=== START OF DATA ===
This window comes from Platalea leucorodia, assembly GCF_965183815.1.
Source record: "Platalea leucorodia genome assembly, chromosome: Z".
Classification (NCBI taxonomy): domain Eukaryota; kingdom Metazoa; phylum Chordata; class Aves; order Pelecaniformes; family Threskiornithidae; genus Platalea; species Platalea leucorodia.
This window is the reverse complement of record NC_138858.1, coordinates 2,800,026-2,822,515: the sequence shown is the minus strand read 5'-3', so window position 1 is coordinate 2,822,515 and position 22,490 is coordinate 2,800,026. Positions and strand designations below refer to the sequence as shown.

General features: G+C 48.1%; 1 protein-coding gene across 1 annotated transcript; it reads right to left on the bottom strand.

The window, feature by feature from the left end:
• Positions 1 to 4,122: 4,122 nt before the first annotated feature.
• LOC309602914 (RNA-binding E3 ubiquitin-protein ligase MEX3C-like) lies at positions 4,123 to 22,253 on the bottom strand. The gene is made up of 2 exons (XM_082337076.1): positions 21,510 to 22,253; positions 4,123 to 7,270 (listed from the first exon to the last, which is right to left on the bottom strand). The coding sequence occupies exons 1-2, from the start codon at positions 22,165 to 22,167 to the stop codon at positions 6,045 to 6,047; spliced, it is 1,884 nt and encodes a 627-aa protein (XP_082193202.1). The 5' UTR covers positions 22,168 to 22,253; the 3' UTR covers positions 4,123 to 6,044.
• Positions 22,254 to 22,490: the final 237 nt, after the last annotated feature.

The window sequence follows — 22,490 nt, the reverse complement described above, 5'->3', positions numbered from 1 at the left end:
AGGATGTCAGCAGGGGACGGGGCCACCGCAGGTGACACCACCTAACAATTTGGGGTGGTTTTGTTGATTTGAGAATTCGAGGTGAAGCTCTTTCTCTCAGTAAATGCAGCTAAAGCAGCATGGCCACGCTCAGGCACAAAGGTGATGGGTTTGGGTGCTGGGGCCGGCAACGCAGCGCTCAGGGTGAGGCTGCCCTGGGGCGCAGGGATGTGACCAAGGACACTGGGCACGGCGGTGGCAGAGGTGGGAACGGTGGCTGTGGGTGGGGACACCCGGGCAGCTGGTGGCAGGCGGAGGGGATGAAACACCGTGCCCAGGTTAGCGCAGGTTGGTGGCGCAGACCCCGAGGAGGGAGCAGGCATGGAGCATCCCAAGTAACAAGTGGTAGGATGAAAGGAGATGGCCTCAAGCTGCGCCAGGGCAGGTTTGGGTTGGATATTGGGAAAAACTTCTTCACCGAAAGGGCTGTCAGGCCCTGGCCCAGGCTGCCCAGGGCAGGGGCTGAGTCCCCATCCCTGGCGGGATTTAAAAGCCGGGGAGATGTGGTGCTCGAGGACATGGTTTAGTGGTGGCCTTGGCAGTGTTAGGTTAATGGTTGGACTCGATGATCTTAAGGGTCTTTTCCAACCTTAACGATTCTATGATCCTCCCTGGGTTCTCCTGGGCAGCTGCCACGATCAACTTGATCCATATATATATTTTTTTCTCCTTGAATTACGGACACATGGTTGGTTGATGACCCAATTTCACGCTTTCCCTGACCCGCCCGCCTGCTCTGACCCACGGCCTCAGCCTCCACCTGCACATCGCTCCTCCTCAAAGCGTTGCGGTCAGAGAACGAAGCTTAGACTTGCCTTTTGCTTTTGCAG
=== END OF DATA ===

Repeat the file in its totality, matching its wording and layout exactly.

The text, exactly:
This window comes from Platalea leucorodia, assembly GCF_965183815.1.
Source record: "Platalea leucorodia genome assembly, chromosome: Z".
Classification (NCBI taxonomy): domain Eukaryota; kingdom Metazoa; phylum Chordata; class Aves; order Pelecaniformes; family Threskiornithidae; genus Platalea; species Platalea leucorodia.
This window is the reverse complement of record NC_138858.1, coordinates 2,800,026-2,822,515: the sequence shown is the minus strand read 5'-3', so window position 1 is coordinate 2,822,515 and position 22,490 is coordinate 2,800,026. Positions and strand designations below refer to the sequence as shown.

General features: G+C 48.1%; 1 protein-coding gene across 1 annotated transcript; it reads right to left on the bottom strand.

The window, feature by feature from the left end:
• Positions 1 to 4,122: 4,122 nt before the first annotated feature.
• LOC309602914 (RNA-binding E3 ubiquitin-protein ligase MEX3C-like) lies at positions 4,123 to 22,253 on the bottom strand. The gene is made up of 2 exons (XM_082337076.1): positions 21,510 to 22,253; positions 4,123 to 7,270 (listed from the first exon to the last, which is right to left on the bottom strand). The coding sequence occupies exons 1-2, from the start codon at positions 22,165 to 22,167 to the stop codon at positions 6,045 to 6,047; spliced, it is 1,884 nt and encodes a 627-aa protein (XP_082193202.1). The 5' UTR covers positions 22,168 to 22,253; the 3' UTR covers positions 4,123 to 6,044.
• Positions 22,254 to 22,490: the final 237 nt, after the last annotated feature.

The window sequence follows — 22,490 nt, the reverse complement described above, 5'->3', positions numbered from 1 at the left end:
AGGATGTCAGCAGGGGACGGGGCCACCGCAGGTGACACCACCTAACAATTTGGGGTGGTTTTGTTGATTTGAGAATTCGAGGTGAAGCTCTTTCTCTCAGTAAATGCAGCTAAAGCAGCATGGCCACGCTCAGGCACAAAGGTGATGGGTTTGGGTGCTGGGGCCGGCAACGCAGCGCTCAGGGTGAGGCTGCCCTGGGGCGCAGGGATGTGACCAAGGACACTGGGCACGGCGGTGGCAGAGGTGGGAACGGTGGCTGTGGGTGGGGACACCCGGGCAGCTGGTGGCAGGCGGAGGGGATGAAACACCGTGCCCAGGTTAGCGCAGGTTGGTGGCGCAGACCCCGAGGAGGGAGCAGGCATGGAGCATCCCAAGTAACAAGTGGTAGGATGAAAGGAGATGGCCTCAAGCTGCGCCAGGGCAGGTTTGGGTTGGATATTGGGAAAAACTTCTTCACCGAAAGGGCTGTCAGGCCCTGGCCCAGGCTGCCCAGGGCAGGGGCTGAGTCCCCATCCCTGGCGGGATTTAAAAGCCGGGGAGATGTGGTGCTCGAGGACATGGTTTAGTGGTGGCCTTGGCAGTGTTAGGTTAATGGTTGGACTCGATGATCTTAAGGGTCTTTTCCAACCTTAACGATTCTATGATCCTCCCTGGGTTCTCCTGGGCAGCTGCCACGATCAACTTGATCCATATATATATTTTTTTCTCCTTGAATTACGGACACATGGTTGGTTGATGACCCAATTTCACGCTTTCCCTGACCCGCCCGCCTGCTCTGACCCACGGCCTCAGCCTCCACCTGCACATCGCTCCTCCTCAAAGCGTTGCGGTCAGAGAACGAAGCTTAGACTTGCCTTTTGCTTTTGCAG